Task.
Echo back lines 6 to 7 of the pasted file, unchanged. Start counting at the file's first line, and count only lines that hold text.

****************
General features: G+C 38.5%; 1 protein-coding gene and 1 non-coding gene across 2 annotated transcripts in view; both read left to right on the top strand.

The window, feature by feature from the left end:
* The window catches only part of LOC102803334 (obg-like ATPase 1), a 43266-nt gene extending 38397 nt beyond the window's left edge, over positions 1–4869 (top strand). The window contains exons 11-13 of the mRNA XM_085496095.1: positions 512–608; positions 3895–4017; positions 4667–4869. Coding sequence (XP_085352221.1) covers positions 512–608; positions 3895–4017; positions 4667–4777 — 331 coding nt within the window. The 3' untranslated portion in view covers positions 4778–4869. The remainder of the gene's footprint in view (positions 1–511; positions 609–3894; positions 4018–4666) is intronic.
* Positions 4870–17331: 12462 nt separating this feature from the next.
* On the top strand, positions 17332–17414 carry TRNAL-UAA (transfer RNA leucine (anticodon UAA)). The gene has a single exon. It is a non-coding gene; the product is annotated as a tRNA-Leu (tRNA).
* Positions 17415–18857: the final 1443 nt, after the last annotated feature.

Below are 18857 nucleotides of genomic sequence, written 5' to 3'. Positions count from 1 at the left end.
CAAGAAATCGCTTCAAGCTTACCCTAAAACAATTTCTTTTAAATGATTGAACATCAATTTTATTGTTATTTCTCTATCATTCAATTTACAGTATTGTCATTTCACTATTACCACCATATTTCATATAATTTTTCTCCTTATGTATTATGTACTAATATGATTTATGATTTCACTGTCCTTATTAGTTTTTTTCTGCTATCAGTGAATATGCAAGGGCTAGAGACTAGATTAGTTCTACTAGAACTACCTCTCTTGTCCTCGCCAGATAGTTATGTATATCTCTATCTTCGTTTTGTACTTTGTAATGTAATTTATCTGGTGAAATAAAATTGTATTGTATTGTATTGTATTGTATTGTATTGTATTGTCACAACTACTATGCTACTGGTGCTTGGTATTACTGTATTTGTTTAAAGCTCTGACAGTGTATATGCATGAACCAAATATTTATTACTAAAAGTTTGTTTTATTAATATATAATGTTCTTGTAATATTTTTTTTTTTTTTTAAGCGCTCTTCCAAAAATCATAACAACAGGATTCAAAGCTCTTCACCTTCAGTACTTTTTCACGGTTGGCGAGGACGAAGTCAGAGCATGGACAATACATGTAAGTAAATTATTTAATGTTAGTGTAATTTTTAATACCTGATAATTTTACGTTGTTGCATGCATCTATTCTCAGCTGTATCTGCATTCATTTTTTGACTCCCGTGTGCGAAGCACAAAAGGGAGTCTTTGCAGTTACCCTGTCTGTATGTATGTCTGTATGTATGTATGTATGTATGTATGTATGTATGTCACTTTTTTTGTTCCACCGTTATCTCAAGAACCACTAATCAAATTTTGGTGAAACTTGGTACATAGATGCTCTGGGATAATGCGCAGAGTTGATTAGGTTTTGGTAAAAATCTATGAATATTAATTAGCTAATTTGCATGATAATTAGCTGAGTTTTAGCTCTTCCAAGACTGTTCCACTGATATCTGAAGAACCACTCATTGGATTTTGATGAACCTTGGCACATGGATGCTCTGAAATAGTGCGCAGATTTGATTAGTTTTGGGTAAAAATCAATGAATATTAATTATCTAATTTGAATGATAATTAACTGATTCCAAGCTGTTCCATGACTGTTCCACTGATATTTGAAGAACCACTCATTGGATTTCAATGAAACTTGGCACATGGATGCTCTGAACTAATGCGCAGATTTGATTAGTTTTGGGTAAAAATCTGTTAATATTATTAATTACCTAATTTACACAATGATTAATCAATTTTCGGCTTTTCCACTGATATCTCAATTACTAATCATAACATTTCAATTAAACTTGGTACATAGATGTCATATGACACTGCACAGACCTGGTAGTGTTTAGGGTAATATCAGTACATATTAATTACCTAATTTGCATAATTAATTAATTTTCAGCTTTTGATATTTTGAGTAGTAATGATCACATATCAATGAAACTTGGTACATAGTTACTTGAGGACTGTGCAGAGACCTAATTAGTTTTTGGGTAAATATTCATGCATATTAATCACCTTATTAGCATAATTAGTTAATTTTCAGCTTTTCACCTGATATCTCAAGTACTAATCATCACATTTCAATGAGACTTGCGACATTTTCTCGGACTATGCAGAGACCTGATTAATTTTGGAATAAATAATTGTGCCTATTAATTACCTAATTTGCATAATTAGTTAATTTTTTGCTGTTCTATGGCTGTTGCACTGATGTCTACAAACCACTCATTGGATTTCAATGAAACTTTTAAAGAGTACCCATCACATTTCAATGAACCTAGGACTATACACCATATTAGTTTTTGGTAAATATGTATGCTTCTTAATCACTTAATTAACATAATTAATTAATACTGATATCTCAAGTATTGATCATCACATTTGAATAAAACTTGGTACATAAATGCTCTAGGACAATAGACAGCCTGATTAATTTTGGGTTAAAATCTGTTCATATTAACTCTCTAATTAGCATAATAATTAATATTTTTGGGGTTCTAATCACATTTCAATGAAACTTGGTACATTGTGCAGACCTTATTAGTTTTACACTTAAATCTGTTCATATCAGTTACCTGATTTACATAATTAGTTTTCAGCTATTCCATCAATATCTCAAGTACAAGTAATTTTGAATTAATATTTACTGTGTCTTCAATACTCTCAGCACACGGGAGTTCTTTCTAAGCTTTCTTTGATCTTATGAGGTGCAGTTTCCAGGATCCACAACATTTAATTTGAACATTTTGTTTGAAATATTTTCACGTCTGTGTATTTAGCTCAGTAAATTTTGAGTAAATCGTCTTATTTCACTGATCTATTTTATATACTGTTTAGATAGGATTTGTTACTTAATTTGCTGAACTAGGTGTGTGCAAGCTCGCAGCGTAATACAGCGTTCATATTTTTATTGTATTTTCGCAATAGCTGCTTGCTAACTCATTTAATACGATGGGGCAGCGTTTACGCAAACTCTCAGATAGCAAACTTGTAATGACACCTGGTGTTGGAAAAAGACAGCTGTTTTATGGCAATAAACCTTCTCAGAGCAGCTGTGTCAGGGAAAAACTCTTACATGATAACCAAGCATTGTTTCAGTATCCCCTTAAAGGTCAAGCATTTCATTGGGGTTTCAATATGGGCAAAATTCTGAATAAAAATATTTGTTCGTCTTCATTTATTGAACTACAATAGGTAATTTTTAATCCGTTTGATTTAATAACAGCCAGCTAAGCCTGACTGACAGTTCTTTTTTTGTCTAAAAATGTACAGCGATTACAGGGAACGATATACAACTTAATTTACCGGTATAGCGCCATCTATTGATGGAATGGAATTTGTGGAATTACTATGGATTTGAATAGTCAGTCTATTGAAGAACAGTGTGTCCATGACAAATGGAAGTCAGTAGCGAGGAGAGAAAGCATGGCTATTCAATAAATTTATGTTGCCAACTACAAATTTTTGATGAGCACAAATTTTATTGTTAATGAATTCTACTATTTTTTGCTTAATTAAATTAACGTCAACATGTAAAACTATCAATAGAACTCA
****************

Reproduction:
* Positions 17415–18857: the final 1443 nt, after the last annotated feature.

Below are 18857 nucleotides of genomic sequence, written 5' to 3'. Positions count from 1 at the left end.